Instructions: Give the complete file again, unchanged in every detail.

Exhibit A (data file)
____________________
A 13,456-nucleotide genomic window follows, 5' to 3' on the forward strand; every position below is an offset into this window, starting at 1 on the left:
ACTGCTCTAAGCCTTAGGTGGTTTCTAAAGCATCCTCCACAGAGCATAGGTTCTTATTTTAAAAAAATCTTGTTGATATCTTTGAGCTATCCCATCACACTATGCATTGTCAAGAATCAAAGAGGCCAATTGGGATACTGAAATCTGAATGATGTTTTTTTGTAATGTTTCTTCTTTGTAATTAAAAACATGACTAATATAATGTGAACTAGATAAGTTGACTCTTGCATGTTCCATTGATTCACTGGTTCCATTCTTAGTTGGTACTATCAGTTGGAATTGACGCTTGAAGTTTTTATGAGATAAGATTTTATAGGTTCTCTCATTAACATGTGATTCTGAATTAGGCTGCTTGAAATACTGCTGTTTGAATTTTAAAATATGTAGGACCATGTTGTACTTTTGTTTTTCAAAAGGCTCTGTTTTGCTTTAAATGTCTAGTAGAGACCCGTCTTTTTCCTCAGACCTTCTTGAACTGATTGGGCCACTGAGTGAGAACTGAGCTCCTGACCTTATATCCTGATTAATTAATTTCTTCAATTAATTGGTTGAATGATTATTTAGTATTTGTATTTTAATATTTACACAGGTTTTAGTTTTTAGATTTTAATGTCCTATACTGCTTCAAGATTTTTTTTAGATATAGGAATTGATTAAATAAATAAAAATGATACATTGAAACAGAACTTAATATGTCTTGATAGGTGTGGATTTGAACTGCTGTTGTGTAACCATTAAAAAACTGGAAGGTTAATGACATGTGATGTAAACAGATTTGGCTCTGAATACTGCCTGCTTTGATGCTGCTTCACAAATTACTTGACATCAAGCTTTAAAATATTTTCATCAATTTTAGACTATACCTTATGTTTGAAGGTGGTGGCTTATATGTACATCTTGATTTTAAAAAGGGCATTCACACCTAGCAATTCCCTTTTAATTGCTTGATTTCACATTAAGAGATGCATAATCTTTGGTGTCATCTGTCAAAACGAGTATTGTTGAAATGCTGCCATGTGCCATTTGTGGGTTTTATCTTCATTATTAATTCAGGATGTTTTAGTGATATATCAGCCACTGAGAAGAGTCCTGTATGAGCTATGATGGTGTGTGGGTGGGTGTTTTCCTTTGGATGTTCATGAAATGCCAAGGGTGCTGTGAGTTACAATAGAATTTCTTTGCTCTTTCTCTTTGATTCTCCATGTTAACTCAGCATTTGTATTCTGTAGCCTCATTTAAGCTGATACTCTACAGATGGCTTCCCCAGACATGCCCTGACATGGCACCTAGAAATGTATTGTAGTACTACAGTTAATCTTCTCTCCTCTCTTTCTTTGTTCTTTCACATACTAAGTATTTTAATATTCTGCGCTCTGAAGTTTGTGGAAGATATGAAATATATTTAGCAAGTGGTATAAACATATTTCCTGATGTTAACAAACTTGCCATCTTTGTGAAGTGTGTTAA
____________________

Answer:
A 13,456-nucleotide genomic window follows, 5' to 3' on the forward strand; every position below is an offset into this window, starting at 1 on the left:
ACTGCTCTAAGCCTTAGGTGGTTTCTAAAGCATCCTCCACAGAGCATAGGTTCTTATTTTAAAAAAATCTTGTTGATATCTTTGAGCTATCCCATCACACTATGCATTGTCAAGAATCAAAGAGGCCAATTGGGATACTGAAATCTGAATGATGTTTTTTTGTAATGTTTCTTCTTTGTAATTAAAAACATGACTAATATAATGTGAACTAGATAAGTTGACTCTTGCATGTTCCATTGATTCACTGGTTCCATTCTTAGTTGGTACTATCAGTTGGAATTGACGCTTGAAGTTTTTATGAGATAAGATTTTATAGGTTCTCTCATTAACATGTGATTCTGAATTAGGCTGCTTGAAATACTGCTGTTTGAATTTTAAAATATGTAGGACCATGTTGTACTTTTGTTTTTCAAAAGGCTCTGTTTTGCTTTAAATGTCTAGTAGAGACCCGTCTTTTTCCTCAGACCTTCTTGAACTGATTGGGCCACTGAGTGAGAACTGAGCTCCTGACCTTATATCCTGATTAATTAATTTCTTCAATTAATTGGTTGAATGATTATTTAGTATTTGTATTTTAATATTTACACAGGTTTTAGTTTTTAGATTTTAATGTCCTATACTGCTTCAAGATTTTTTTTAGATATAGGAATTGATTAAATAAATAAAAATGATACATTGAAACAGAACTTAATATGTCTTGATAGGTGTGGATTTGAACTGCTGTTGTGTAACCATTAAAAAACTGGAAGGTTAATGACATGTGATGTAAACAGATTTGGCTCTGAATACTGCCTGCTTTGATGCTGCTTCACAAATTACTTGACATCAAGCTTTAAAATATTTTCATCAATTTTAGACTATACCTTATGTTTGAAGGTGGTGGCTTATATGTACATCTTGATTTTAAAAAGGGCATTCACACCTAGCAATTCCCTTTTAATTGCTTGATTTCACATTAAGAGATGCATAATCTTTGGTGTCATCTGTCAAAACGAGTATTGTTGAAATGCTGCCATGTGCCATTTGTGGGTTTTATCTTCATTATTAATTCAGGATGTTTTAGTGATATATCAGCCACTGAGAAGAGTCCTGTATGAGCTATGATGGTGTGTGGGTGGGTGTTTTCCTTTGGATGTTCATGAAATGCCAAGGGTGCTGTGAGTTACAATAGAATTTCTTTGCTCTTTCTCTTTGATTCTCCATGTTAACTCAGCATTTGTATTCTGTAGCCTCATTTAAGCTGATACTCTACAGATGGCTTCCCCAGACATGCCCTGACATGGCACCTAGAAATGTATTGTAGTACTACAGTTAATCTTCTCTCCTCTCTTTCTTTGTTCTTTCACATACTAAGTATTTTAATATTCTGCGCTCTGAAGTTTGTGGAAGATATGAAATATATTTAGCAAGTGGTATAAACATATTTCCTGATGTTAACAAACTTGCCATCTTTGTGAAGTGTGTTAA